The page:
Welding Program

Student learning welding techniques.

Job Outlook

Note: All Occupations includes all occupations in the U.S. Economy.
Source: U.S. Bureau of Labor Statistics, Employment Projections program

Employment of welders, cutters, solderers, and brazers is projected to grow 6 percent from 2012 to 2022.

Employment growth reflects the need for welders in manufacturing because of the importance and versatility of welding as a manufacturing process. The basic skills of welding are similar across industries, so welders can easily shift from one industry to another, depending on where they are needed most. For example, welders laid off in the automotive manufacturing industry may be able to find work in the oil and gas industry.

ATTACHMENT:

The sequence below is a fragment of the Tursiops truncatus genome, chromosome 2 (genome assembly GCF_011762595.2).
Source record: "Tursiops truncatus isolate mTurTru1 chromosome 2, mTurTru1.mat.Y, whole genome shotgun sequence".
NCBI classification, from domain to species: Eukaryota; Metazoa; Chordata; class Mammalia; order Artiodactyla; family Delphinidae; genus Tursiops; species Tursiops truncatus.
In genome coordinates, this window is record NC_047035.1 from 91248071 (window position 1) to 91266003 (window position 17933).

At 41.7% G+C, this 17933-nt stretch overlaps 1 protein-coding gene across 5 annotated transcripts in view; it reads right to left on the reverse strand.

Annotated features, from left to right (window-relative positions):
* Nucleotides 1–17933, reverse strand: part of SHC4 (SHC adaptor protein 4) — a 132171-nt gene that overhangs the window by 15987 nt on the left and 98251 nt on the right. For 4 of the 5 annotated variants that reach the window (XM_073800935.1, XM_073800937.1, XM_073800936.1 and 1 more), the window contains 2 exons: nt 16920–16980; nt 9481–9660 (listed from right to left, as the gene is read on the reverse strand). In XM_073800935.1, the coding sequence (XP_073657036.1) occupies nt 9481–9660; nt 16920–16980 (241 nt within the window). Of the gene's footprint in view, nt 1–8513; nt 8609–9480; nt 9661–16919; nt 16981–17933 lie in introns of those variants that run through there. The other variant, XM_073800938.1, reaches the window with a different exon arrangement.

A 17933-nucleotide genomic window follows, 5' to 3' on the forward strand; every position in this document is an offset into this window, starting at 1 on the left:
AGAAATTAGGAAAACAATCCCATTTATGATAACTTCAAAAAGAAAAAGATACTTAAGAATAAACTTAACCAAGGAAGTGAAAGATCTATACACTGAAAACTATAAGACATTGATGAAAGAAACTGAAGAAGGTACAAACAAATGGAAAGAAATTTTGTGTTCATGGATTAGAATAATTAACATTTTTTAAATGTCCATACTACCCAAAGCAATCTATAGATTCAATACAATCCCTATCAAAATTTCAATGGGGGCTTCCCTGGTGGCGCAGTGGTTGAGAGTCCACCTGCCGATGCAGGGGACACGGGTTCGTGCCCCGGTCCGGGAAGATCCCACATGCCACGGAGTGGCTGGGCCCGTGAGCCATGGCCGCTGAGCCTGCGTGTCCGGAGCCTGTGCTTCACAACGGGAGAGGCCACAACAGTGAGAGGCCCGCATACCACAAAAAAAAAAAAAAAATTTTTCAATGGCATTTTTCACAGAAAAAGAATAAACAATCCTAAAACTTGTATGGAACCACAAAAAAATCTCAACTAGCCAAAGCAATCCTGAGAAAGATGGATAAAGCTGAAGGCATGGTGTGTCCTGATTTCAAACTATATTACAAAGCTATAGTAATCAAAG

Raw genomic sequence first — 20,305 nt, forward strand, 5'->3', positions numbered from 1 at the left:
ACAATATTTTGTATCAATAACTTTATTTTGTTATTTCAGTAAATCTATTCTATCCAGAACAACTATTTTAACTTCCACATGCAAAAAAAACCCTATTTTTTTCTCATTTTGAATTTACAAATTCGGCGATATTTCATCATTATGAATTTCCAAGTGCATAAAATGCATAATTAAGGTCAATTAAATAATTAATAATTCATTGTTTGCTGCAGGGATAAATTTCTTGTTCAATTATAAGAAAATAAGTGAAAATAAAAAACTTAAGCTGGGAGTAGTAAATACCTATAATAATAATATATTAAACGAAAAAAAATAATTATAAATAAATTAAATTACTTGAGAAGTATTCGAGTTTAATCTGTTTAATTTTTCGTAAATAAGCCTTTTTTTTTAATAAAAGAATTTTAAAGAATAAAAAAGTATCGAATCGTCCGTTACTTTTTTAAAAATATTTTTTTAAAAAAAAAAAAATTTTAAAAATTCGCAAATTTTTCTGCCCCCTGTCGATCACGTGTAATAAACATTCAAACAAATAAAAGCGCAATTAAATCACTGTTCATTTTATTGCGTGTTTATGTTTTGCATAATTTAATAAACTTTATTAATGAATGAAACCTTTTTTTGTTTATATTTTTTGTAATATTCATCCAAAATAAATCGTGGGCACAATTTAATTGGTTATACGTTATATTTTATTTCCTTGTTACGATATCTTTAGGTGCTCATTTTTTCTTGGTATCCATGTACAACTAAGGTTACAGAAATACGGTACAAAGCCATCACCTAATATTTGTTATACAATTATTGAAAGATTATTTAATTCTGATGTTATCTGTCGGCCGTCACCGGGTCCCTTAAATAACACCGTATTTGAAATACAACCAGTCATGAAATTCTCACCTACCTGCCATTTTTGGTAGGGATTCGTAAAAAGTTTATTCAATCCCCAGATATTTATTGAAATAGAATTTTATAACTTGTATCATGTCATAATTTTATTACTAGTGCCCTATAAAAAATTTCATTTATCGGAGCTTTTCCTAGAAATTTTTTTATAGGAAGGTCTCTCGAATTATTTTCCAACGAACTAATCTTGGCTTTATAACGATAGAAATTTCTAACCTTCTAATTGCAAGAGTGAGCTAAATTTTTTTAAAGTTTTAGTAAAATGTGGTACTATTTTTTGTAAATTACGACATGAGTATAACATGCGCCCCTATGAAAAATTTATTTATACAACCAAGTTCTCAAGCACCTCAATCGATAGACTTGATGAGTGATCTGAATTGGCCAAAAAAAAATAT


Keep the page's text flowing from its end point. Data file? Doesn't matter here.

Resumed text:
The nation’s aging infrastructure will require the expertise of welders, cutters, solderers, and brazers to help rebuild bridges, highways, and buildings. The construction of new power generation facilities and, specifically, pipelines transporting natural gas and oil will also result in new jobs.

Job Prospects

Overall job prospects will vary with the worker’s skill level. Job prospects should be good for welders trained in the latest technologies. Welding schools report that graduates have little difficulty finding work, and many employers report difficulty finding properly skilled welders. However, welders who do not have up-to-date training may face strong competition for jobs.

For all welders, job prospects should be better for those willing to relocate.